The Fresh Loaf

News & Information for Amateur Bakers and Artisan Bread Enthusiasts

Sourdough feeding

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blackoak2006's picture
blackoak2006

Sourdough feeding

I started some sourdough starter two weeks ago, and have been feeding it twice a day without putting it in the refrigerator.  It has been working good, and smelling great.  I just made a loaf of sourdough bread, and the recipe required 2 cups of starter to make.  The bread turned out great, but now I am wanting to make multiple loafs, so here is my question....... Do I keep dumping some of the starter when I am feeding, or do I just keep adding flour and water?  I am adding 1/2 cup of flour to 1/4 cup of water.  Thanks in advance for the help.

Niashi's picture
Niashi

I've found that this is a rather reasonable explanation to what you're asking.


http://www.wildyeastblog.com/2010/03/05/use-it-or-lose-it/


 


At feeding time, increasing the feed is how you would increase the amount of starter.  THere are a couple of threads that discuss increasing the size of your starter, so look around/search around =.)


 

Doc Tracy's picture
Doc Tracy

You want to provide your starter with a nice big meal before asking it to rise a loaf of bread. So, start out by "building" your starter to the required size, giving it plenty to eat and making it strong and fresh.


Many recipes include this build in the steps for the recipe. I really like Hamelman's Bread for this reason. He is very clear on how to do these steps. I recently did 3 loaves of rye. For three entire loafs it called for 14ounces of starter. This starter was built according to the recipe with 0.4 ounces of mature rye starter, rye flour and 87% water. He even tells you how much to hold back and store in the fridge for next time. (t1tbsp +1tsp)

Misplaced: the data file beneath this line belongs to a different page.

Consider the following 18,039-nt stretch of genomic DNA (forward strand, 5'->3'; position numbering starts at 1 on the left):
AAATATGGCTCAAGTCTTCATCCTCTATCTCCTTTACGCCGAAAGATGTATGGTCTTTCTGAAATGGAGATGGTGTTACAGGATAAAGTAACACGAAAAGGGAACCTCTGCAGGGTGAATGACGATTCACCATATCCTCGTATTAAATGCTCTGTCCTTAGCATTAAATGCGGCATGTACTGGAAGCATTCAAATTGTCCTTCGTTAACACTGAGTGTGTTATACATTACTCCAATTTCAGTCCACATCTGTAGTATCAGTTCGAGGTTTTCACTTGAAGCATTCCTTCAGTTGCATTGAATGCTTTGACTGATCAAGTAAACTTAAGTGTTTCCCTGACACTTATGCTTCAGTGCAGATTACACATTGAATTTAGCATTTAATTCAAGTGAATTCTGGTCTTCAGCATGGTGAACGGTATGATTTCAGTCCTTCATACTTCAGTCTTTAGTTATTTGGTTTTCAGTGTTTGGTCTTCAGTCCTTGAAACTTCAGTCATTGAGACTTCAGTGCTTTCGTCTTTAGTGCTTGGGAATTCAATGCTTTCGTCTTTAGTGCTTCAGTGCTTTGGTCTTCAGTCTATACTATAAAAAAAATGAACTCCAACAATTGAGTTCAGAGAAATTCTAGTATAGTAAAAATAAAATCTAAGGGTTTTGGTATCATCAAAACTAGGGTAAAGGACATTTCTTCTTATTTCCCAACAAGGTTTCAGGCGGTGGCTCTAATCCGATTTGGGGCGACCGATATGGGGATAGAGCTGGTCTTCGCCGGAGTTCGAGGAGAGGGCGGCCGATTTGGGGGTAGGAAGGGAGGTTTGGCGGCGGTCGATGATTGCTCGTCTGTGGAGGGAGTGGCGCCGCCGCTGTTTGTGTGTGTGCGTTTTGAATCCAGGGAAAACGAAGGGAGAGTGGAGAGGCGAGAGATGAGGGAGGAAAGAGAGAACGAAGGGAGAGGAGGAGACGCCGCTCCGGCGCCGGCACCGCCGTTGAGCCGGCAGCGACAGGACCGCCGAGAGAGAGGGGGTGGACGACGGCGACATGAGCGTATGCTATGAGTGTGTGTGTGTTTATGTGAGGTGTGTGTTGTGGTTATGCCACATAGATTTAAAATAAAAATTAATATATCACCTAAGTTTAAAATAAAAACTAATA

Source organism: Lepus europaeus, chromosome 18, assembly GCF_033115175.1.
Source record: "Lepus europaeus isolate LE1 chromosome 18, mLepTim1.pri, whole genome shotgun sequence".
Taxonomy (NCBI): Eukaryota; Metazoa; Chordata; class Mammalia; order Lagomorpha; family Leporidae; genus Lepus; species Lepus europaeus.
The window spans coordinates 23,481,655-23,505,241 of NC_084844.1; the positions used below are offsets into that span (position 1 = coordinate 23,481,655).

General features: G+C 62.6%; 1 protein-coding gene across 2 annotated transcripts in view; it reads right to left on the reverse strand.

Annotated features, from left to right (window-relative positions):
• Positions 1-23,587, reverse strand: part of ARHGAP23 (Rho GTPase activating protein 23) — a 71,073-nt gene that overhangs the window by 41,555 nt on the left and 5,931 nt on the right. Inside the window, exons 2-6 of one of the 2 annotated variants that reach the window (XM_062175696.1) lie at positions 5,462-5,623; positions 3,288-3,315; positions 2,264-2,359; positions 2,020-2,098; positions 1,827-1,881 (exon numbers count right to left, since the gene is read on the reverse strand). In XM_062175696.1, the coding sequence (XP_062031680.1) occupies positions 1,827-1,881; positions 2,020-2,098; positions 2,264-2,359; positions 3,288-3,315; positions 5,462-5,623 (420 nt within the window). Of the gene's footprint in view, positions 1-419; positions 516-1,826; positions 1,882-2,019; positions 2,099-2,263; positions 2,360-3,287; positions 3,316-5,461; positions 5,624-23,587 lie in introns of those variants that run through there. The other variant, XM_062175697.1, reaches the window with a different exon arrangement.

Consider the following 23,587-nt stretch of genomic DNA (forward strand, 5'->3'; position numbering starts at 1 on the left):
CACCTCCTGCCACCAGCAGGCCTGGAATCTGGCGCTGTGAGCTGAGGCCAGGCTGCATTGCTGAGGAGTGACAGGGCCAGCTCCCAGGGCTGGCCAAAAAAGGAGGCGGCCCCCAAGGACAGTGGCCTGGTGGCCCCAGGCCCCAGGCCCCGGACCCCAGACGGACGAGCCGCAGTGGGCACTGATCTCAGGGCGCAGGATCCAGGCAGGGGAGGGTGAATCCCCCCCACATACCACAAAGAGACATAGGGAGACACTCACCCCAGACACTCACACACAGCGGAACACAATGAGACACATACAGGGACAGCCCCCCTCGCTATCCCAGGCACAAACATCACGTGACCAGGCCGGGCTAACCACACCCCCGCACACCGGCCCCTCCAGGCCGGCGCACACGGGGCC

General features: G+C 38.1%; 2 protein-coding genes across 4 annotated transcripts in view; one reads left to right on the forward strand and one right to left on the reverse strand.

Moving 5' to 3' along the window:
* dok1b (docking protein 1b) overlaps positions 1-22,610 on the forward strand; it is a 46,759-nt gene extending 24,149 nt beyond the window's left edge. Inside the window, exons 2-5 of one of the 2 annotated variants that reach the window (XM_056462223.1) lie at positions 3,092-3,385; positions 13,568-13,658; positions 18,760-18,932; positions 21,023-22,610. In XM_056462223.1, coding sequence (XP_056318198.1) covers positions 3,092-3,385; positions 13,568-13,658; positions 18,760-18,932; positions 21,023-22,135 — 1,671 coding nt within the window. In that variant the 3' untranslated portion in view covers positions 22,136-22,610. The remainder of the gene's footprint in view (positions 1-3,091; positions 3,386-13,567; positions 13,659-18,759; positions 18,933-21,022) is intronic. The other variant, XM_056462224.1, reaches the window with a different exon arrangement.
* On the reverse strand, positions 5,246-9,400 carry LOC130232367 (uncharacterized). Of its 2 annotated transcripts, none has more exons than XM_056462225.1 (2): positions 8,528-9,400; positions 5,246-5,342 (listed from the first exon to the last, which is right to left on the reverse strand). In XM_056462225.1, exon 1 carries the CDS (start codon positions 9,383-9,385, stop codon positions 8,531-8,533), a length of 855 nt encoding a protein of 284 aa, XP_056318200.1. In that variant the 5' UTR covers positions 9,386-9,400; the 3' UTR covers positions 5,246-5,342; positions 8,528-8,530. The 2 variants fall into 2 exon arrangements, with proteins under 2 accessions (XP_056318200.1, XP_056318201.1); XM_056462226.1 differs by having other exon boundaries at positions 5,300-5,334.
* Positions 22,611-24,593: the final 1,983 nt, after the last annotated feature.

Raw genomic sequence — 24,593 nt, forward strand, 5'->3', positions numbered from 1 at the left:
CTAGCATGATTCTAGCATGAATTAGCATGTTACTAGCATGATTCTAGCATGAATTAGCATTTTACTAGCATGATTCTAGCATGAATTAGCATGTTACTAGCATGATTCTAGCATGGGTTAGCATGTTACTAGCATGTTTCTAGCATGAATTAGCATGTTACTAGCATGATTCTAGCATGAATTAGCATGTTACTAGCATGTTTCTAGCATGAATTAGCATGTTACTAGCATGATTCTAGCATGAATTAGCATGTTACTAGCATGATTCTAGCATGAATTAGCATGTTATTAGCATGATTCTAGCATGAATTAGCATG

You'll be much less confused if you get a scale. Then you can build your starters at any hydration for any recipe, plus know exactly what hydration you're maintaining your starter. You probably have about a 100% starter right now.


You can use all the starter you have and build it for a recipe but if you have more then say, 1/4 cup you will probably not be giving it enough food (unless you're planning on baking 10-15 loaves of bread), without discarding or using some of it in pancakes/english muffins. That's part of the reason I keep a very small amount of starter in the fridge. I just never need much more than a tablespoon or two. 0.4 ounces is a pretty small amount and it was multiplied by 10 to get 3 loaves of bread in 12 hours. Sometimes I'll use my "discard" and make a 1-2-3 bread (1 part starter, 2 parts water-3 parts flour), adjusting the water for whole grains and adding 1.9% salt.


Search this site and you'll find lots of information on building your starter to bake with. Get a couple of good books. Bread and BBA are good, I think Bread is more clear on starter directions. And, relax/have fun!


 


 

blackoak2006's picture
blackoak2006

I figured out that I was just starving my starter by trying to save money in the throwing away starter, and then adding back in flour.  I have since reduced the size of my starter base, and will do it right from now on.  Guess that is the learning curve my mom taught me about.  Should have listened to her more or at least paid attention.  Thanks for the help.

wally's picture
wally

Could you share the recipe with us?  Two cups of starter is a lot for a loaf of bread - even a large loaf!


Larry

blackoak2006's picture
blackoak2006

2 Cups of sponge, 3 cups of unbleached flour, 2 tablespoons of olive oil or softened margarine, 4 teaspoons of sugar, and 2 teaspoons of salt.


To the sponge, add the sugar, salt, and the oil.  Mix well then knead in the flour a half-cup at a time.  Carry on as usual in bread making.  Make into a loaf and place on a cookie sheet.  I put mine on a lightly oiled stone, and let raise again, and then turned on the oven to 350 and let cook 30 min.  It really did turn out well, so that is why I was wanting to keep using this recipe.  This makes one loave.